The new and slimmer PlayStation 4 was revealed last week and we got our hands on one.
The new PlayStation 4 will ultimately replace the current model, which will be gradually phased out at retail channels. Gone is the glossy and matte surface, as Sony has decided to go just pure matte with the PS4 ‘Slim’. If you are wondering, there won’t be an official price drop per se, for the older PS4 hardware, but I was told that retailers may run their own in-store promotions (bundles, etc…) if they wish to.
One of the biggest change in the new PS4 design is the removal of the touch-sensitive on/off and ‘eject’ switches and replaced by traditional push buttons. This is great, as one of the biggest complaints about the older PS4 was how easy it was to turn the console on or off by accident. The front USB ports have also been placed further apart.
The new PS4 also allows for a much easier and convenient access to the hard disk bay. Unlike the older console, you only need to push and slide out the HDD cover, and pull out the tab to take out the hard disk. The PS4 will come with a 500GB hard disk by default, but feel free to bang in a 1TB or even a 2TB SSD drive!
Sony has added a really nice touch here, with the console’s base rubber pads designed in PlayStation symbols. This was done with the anticipation that some owners will want to display their console in a vertical position, and boring rubber pads just won’t do.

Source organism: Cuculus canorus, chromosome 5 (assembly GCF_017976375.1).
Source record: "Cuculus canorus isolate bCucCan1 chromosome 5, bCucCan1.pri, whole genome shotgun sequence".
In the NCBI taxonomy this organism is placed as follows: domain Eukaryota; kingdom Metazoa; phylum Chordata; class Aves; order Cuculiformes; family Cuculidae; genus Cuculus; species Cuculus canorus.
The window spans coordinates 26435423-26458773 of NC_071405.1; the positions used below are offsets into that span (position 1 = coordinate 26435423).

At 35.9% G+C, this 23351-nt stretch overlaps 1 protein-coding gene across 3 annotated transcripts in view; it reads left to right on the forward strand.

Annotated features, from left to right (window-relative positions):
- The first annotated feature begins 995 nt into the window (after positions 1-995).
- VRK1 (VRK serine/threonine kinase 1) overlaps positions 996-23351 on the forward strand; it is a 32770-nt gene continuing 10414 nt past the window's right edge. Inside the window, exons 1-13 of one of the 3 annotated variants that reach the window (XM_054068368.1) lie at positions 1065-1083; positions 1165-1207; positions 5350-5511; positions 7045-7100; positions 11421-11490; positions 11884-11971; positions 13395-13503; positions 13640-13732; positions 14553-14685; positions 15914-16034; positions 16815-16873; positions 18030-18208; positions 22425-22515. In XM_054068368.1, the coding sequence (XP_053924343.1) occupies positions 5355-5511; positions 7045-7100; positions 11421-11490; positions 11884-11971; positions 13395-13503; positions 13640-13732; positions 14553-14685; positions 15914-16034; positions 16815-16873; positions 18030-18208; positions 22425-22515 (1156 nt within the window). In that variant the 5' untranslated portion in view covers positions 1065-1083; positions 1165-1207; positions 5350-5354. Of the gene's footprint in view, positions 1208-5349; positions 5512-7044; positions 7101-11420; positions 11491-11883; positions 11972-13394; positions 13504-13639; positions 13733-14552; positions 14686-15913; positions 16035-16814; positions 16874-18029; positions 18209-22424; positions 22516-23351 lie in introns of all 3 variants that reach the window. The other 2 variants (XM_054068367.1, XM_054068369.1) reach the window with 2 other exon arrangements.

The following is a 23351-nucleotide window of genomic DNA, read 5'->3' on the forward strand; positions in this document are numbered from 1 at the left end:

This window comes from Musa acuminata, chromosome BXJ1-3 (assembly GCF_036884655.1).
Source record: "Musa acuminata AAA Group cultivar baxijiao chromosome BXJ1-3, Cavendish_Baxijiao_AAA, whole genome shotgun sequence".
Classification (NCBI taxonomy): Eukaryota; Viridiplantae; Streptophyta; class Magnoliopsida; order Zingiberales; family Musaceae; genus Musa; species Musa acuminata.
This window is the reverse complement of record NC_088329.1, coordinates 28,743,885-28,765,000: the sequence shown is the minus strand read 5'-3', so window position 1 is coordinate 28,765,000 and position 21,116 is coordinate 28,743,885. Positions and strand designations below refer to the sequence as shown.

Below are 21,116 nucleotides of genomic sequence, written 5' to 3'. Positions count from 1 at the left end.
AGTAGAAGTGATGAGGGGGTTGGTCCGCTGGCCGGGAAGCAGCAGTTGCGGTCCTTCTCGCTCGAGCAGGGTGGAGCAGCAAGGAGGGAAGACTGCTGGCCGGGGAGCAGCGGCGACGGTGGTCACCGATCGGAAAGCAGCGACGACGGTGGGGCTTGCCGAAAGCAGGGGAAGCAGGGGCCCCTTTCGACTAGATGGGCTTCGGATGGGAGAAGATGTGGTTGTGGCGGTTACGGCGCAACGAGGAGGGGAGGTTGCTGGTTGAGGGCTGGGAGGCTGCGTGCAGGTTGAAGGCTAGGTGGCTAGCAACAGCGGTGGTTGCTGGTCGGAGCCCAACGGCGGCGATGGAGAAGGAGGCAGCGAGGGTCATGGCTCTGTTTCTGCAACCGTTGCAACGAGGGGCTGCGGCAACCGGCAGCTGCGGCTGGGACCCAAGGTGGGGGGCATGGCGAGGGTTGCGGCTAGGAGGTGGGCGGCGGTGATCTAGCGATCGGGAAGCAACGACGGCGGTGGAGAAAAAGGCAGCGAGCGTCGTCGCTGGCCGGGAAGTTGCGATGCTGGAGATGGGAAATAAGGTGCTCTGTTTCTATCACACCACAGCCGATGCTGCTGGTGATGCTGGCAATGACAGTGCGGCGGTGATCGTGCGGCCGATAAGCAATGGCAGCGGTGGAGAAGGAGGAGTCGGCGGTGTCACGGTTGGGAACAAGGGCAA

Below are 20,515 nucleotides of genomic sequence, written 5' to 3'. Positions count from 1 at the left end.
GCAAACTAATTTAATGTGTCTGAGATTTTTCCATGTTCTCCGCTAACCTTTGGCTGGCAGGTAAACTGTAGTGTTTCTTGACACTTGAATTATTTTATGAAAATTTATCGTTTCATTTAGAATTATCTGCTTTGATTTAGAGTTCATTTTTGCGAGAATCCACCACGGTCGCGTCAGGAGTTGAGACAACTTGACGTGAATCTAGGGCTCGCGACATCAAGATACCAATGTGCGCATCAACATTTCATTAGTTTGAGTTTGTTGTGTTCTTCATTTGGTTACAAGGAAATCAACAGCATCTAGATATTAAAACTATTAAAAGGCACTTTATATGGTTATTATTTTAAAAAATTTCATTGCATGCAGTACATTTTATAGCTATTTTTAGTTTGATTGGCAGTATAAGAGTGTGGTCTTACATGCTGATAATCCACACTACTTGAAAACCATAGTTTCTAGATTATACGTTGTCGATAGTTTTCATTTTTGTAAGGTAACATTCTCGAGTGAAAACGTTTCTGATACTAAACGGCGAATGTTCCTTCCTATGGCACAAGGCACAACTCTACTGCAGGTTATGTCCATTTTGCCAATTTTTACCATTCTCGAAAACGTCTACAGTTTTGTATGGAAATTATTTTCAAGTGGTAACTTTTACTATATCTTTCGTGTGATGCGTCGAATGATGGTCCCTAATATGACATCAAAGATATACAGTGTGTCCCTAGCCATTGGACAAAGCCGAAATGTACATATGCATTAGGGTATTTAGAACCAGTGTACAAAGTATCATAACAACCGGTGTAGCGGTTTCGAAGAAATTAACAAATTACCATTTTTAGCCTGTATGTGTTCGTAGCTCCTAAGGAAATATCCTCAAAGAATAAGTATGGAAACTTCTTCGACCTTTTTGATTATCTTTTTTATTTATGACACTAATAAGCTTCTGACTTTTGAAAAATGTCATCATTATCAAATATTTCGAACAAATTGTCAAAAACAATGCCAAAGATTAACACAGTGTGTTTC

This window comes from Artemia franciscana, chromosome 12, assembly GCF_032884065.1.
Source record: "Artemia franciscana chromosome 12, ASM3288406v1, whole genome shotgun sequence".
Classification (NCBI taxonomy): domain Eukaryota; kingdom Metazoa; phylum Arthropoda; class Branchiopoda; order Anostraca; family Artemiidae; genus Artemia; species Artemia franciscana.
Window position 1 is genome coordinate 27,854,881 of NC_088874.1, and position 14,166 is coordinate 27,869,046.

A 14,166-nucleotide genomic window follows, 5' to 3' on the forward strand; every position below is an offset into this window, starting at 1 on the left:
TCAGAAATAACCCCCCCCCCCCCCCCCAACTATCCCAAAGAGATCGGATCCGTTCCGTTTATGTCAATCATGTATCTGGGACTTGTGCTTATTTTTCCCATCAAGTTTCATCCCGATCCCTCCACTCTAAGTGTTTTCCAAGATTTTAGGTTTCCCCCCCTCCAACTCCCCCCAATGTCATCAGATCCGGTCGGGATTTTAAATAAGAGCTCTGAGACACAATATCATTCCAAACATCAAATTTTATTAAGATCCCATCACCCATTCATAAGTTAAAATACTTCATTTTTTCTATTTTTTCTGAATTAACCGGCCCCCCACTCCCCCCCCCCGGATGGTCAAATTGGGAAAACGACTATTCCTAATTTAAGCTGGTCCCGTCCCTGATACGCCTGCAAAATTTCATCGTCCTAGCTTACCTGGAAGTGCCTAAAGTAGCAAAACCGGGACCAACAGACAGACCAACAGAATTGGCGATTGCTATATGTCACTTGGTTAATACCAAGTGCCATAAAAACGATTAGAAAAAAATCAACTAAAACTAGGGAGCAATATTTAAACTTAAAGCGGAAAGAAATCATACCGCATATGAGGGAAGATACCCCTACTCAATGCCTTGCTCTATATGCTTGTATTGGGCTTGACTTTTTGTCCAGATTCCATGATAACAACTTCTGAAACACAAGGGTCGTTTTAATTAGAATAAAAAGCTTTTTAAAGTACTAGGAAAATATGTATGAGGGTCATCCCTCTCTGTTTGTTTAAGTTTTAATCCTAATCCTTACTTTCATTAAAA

Perhaps the only disappointing, and a very big one, about the new PS4 is the exclusion of an Optical-out port. This meant that owners can only rely on the HDMI port for audio output. Existing PS4 owners who prefers to run their audio via an amplifier through the optical-out may want to skip the newer console. There really isn’t a compelling reason to replace one’s existing PS4 with the slimmer version anyway, unless you really want that smaller footprint of the latter. Which brings us to the following comparison below.
Just how much smaller is the new and slimmer PS4 compared to its older sibling? The images above and below will give you a good idea of it.
Quite frankly, the difference in size between both PS4 isn’t as dramatic as, say, the Xbox One and Xbox One S (where Microsoft has managed to shrink the Xbox One S by as much as 40%). It’s quite remarkable that Sony has managed to make the older PS4 in its current shape and size, if you think about just how only little they could shrink the PS4 further. The above image also seems to give us an insight as to why Sony had to remove the Optical-out port – there’s simply no space for it.
From a design perspective, Sony has kept to the same visual identity with the new console so the resemblance is pretty striking. The same goes for the more powerful PlayStation 4 Pro, which comes with a 3-layer design as compared to the current PS4’s 2-layer.
Love to bring your PS4 with you overseas? The slimmer PS4 isn’t just, well, smaller. It is also 700 grams lighter too. Diet success!
The new PS4 package also comes with the new DualShock 4 controller – with the new light bar at the top of the touch pad.
Overall, the slimmer PS4 is still a fantastic Sony gaming machine and if you have been waiting to get a PS4, then there’s no reason to hold back any longer. For existing owners though, there isn’t a compelling enough reason to replace their set with this one. The absence of an optical-out can be a big deterrence for many as well. I’ll say, wait for the PlayStation 4 Pro instead.